Consumers look to private sector to lead on climate action

15 February 2022 3 min. read
More news on

Having lost considerable faith in governments, the majority of consumers are now looking to the corporate world to provide leadership on climate change, and they’re ready to vote with their feet.

According to a new survey from research and consultancy firm Fifth Dimension, frustrated consumers have given up on their governments when it comes to acting meaningfully on climate change, instead hoping the corporate sector will lead the way.

More than half of the respondents in Australia, the United States and United Kingdom now believe that the private sector will have a greater positive impact on climate change than governments.

Consumers look to private sector to lead on climate action

Altogether, barely a third of consumers across markets felt that governments rather than private enterprise should determine the response to climate change, with belief in government action and influence eroding with age. While 43 percent of Gen Z respondents still look to governments for action, just 31 percent of the baby boomers do so, that figure likely influenced by a mix of political jadedness and liberal economic mentalities.

It should also be noted that the older cohort are far more likely to reject climate science, at a rate double that of Gen Z according to research from the University of Canberra. Yet, while a dispiriting three out of ten consumers surveyed by Fifth Dimension still deny the need to act, the overwhelming majority believe that companies have a moral obligation to take measures towards sustainability – and particularly so in Australia, with 70 percent in agreement.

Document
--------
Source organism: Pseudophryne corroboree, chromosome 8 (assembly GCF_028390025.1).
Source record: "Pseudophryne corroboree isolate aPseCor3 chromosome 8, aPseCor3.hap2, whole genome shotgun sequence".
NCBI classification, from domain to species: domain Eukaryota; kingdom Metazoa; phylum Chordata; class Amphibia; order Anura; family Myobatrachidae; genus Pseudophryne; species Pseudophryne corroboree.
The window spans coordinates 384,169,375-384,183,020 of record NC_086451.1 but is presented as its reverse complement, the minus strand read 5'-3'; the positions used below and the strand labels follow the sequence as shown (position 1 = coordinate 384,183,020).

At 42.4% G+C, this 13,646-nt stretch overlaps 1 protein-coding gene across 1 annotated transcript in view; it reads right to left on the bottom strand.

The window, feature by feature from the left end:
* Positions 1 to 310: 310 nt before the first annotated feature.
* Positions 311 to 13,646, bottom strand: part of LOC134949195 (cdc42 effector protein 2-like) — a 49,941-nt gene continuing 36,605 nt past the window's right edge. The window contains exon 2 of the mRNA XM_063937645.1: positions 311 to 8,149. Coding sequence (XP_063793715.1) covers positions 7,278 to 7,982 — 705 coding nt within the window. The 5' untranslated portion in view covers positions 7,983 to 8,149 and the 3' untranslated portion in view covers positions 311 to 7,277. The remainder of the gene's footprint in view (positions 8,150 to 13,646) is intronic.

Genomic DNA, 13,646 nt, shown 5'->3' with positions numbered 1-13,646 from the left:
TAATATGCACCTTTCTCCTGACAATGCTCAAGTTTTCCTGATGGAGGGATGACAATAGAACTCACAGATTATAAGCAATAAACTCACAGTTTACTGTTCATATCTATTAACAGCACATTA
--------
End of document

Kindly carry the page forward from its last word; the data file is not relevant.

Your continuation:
They’re also increasingly willing to put their purchasing power behind companies which are taking legitimate steps – especially the first movers, which are perceived as more authentic in their motivations. One third of Australian consumers now say that sustainability practices are a very important factor in their decision-making, while more than one half consider it very important that a brand is honest and ethical when choosing a provider.

Still, almost a half also state that they don’t clearly understand what it means for a brand to be sustainable (again, with significant generational disparities), with calls for greater transparency and more informative advertising and packaging on environmental credentials. Some two thirds of Australian consumers believe they would be better equipped to make informed choices if all companies were required to report their environmental impact.

Across generations, just under half of those surveyed say advertising and packaging should be used as a means for communicating on sustainability, although only a third trust advertising to be generally truthful. Here, the consultancy’s research suggests that early movers are more likely to gain a preference and differentiation in the market as companies which are currently addressing areas such as supply chains are believed to be more authentic in their actions.

“It is clear, companies that genuinely take positive steps to address climate change now will be rewarded; morally and commercially,” says Fifth Dimension co-founder and CEO Lyndall Spooner. “And while scepticism often plagues companies that promote their charitable and community driven activities, consumers are asking for companies to declare their views on climate change and to educate them on how their actions are making a difference.”